Use this URL to cite or link to this record in EThOS: http://ethos.bl.uk/OrderDetails.do?uin=uk.bl.ethos.601035
Title: Mrs Hemingway: a novel ; What was lost: manuscripts and the meaning of loss in the work of Ernest Hemingway
Author: Wood, Naomi
Awarding Body: University of East Anglia
Current Institution: University of East Anglia
Date of Award: 2013
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Abstract:
This thesis in Creative and Critical Writing comprises two parts. The novel, Mrs Hemingway, is an exploration of the lives of the Hemingway wives: Hadley Richardson, Pauline Pfeiffer, Martha Gellhorn and Mary Welsh. Set in the last weeks of each marriage, from bohemian Antibes to pre-war Key West, Liberation Paris to Cold War Idaho, each quarter is told from the point of view of the next Mrs Hemingway. The novel aims to bring to the fore the female voices that have been lost, or at least sidelined, by the hyper-masculinised narrative of the writer’s life. It also seeks to disrupt the homogenous reading of Hemingway’s first marriage as the only one of lasting importance: a view begun in the author’s memoir A Moveable Feast (1964) and continued in many biographies since. One of the aims of Mrs Hemingway is to draw attention to the other three wives who defied canonisation, and to suggest Hemingway’s feelings for the ‘other Hemingway women’ were very much more moveable than has been previously suggested. The second part is a critical thesis on the subject of loss in Hemingway’s texts. During my creative work, loss became the major governing theme of my novel: the author lost wives, lost words in lost manuscripts, and finally lost his way with words in the 1950s. This thesis investigates the same theme in a critical idiom: how Hemingway’s characters endure loss, and how it is the major – and rather undercritiqued – subject of Hemingway’s texts. The essay also argues that while the author’s fascination with loss spans his whole career, the style and strategy of loss changes in the mid-1930s.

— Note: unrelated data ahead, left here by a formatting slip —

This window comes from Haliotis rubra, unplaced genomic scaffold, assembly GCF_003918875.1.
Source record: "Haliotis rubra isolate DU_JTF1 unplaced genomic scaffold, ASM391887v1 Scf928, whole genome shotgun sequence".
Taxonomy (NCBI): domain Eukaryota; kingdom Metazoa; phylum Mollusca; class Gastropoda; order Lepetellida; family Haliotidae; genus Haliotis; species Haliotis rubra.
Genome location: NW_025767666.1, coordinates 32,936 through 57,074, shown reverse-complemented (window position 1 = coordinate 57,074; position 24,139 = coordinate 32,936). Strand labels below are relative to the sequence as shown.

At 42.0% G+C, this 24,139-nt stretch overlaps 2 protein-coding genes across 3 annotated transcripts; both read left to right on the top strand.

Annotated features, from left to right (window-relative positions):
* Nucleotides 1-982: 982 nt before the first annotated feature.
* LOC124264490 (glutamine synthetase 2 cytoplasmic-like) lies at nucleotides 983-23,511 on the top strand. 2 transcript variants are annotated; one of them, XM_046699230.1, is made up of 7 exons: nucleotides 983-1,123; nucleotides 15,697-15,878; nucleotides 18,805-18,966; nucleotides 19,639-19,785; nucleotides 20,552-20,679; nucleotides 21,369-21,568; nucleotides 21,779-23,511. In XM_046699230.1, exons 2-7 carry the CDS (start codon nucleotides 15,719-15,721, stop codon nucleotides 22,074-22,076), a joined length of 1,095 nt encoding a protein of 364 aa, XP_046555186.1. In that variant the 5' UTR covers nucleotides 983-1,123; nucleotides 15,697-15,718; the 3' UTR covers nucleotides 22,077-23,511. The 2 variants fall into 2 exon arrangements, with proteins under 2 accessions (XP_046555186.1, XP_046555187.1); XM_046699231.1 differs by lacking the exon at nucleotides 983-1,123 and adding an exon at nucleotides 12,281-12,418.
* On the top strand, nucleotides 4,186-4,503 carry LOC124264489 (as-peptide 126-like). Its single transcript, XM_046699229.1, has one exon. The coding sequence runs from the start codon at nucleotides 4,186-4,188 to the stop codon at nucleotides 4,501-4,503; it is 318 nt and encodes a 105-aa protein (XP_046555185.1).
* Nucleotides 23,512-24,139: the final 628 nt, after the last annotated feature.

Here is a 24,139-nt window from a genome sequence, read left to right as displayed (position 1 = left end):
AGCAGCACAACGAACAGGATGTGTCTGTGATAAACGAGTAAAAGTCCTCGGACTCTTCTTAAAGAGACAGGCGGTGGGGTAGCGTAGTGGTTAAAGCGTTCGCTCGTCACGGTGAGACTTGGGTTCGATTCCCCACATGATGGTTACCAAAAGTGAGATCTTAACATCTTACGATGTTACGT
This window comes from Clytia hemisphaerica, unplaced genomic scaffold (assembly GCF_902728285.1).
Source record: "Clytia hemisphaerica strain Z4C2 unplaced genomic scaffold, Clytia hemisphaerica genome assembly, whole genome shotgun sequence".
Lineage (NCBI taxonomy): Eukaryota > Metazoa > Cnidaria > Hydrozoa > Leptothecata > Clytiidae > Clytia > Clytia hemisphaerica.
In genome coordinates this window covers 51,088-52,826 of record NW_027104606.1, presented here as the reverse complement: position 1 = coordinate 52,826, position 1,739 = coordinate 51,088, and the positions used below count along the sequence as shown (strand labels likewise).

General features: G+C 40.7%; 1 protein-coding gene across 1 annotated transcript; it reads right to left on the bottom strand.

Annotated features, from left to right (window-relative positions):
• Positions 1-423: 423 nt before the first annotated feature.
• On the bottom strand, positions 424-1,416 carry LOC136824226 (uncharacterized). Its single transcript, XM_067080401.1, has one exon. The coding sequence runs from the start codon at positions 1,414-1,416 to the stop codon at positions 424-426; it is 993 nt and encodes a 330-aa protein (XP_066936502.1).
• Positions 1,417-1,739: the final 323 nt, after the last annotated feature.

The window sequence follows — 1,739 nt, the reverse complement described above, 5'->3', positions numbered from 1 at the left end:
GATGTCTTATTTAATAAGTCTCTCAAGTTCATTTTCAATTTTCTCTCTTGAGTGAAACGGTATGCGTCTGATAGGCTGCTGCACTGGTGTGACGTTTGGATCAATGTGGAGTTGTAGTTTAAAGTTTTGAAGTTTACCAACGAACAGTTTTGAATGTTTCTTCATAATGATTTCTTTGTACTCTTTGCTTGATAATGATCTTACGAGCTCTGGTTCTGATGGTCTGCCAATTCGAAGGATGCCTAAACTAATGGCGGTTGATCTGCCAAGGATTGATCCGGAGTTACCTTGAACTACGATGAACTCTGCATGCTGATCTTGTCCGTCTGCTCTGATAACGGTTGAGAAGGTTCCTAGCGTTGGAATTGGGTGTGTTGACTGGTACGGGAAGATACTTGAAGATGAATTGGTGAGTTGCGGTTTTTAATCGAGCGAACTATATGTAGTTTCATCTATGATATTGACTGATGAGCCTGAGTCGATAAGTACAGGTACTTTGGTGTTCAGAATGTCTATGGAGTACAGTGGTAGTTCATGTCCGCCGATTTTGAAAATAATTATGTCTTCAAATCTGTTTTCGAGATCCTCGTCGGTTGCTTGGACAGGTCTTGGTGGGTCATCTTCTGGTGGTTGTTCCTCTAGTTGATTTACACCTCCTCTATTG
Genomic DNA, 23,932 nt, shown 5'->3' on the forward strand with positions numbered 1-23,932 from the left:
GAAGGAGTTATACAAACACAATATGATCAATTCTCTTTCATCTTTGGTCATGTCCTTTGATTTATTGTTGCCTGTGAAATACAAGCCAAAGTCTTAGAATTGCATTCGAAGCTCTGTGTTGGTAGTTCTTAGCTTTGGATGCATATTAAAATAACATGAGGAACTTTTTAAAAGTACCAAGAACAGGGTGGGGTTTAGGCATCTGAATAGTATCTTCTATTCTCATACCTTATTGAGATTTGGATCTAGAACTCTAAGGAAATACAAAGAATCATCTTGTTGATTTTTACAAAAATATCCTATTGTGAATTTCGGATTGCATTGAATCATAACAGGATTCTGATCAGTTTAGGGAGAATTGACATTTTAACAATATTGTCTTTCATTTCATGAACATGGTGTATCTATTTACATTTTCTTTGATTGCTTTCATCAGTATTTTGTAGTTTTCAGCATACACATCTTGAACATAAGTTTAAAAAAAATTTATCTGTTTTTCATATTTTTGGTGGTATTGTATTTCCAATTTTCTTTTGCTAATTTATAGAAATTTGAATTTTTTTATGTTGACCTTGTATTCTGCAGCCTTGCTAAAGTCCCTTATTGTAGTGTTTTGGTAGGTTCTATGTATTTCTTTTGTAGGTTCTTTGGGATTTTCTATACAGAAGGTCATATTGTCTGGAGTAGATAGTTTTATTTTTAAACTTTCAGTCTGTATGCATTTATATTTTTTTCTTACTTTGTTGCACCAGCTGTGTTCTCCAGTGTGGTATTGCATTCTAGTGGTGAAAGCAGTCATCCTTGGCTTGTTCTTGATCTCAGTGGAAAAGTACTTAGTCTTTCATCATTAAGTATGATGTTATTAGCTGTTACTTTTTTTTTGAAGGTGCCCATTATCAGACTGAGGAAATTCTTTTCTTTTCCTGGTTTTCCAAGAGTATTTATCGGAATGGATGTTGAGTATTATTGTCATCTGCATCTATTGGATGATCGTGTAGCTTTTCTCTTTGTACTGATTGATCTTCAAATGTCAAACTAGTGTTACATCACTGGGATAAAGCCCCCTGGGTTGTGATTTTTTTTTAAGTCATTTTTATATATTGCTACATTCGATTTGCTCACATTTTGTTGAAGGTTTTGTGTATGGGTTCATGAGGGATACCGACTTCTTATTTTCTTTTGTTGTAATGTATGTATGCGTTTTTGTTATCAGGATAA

Supervisor: Not available Sponsor: Not available
Qualification Name: Thesis (Ph.D.) Qualification Level: Doctoral
EThOS ID: uk.bl.ethos.601035  DOI: Not available
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